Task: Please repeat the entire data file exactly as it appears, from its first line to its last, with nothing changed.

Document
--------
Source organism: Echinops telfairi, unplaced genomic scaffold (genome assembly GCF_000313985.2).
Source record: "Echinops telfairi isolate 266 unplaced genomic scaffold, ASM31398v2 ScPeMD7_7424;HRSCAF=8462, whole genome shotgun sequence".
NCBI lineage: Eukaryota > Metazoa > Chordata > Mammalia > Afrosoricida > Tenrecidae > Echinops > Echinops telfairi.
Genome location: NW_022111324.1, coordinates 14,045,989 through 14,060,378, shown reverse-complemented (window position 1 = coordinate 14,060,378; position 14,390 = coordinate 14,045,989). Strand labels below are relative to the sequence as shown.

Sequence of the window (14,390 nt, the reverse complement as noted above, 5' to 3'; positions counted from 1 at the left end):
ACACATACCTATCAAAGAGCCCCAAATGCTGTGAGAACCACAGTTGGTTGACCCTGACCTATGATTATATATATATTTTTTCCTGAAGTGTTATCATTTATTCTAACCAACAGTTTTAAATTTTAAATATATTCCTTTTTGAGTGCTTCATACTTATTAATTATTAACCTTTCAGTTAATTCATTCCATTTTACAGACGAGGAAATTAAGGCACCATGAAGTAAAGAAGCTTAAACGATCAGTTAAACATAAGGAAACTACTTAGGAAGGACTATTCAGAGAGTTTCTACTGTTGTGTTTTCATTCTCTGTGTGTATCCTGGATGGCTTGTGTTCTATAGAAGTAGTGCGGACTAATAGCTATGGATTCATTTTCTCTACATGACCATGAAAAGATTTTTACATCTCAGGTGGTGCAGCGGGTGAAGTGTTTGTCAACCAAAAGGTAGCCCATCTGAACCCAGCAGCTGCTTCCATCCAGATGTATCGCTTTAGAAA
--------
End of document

Source organism: Echinops telfairi, unplaced genomic scaffold (genome assembly GCF_000313985.2).
Source record: "Echinops telfairi isolate 266 unplaced genomic scaffold, ASM31398v2 ScPeMD7_7424;HRSCAF=8462, whole genome shotgun sequence".
NCBI lineage: Eukaryota > Metazoa > Chordata > Mammalia > Afrosoricida > Tenrecidae > Echinops > Echinops telfairi.
Genome location: NW_022111324.1, coordinates 14,045,989 through 14,060,378, shown reverse-complemented (window position 1 = coordinate 14,060,378; position 14,390 = coordinate 14,045,989). Strand labels below are relative to the sequence as shown.

Sequence of the window (14,390 nt, the reverse complement as noted above, 5' to 3'; positions counted from 1 at the left end):
ACACATACCTATCAAAGAGCCCCAAATGCTGTGAGAACCACAGTTGGTTGACCCTGACCTATGATTATATATATATTTTTTCCTGAAGTGTTATCATTTATTCTAACCAACAGTTTTAAATTTTAAATATATTCCTTTTTGAGTGCTTCATACTTATTAATTATTAACCTTTCAGTTAATTCATTCCATTTTACAGACGAGGAAATTAAGGCACCATGAAGTAAAGAAGCTTAAACGATCAGTTAAACATAAGGAAACTACTTAGGAAGGACTATTCAGAGAGTTTCTACTGTTGTGTTTTCATTCTCTGTGTGTATCCTGGATGGCTTGTGTTCTATAGAAGTAGTGCGGACTAATAGCTATGGATTCATTTTCTCTACATGACCATGAAAAGATTTTTACATCTCAGGTGGTGCAGCGGGTGAAGTGTTTGTCAACCAAAAGGTAGCCCATCTGAACCCAGCAGCTGCTTCCATCCAGATGTATCGCTTTAGAAA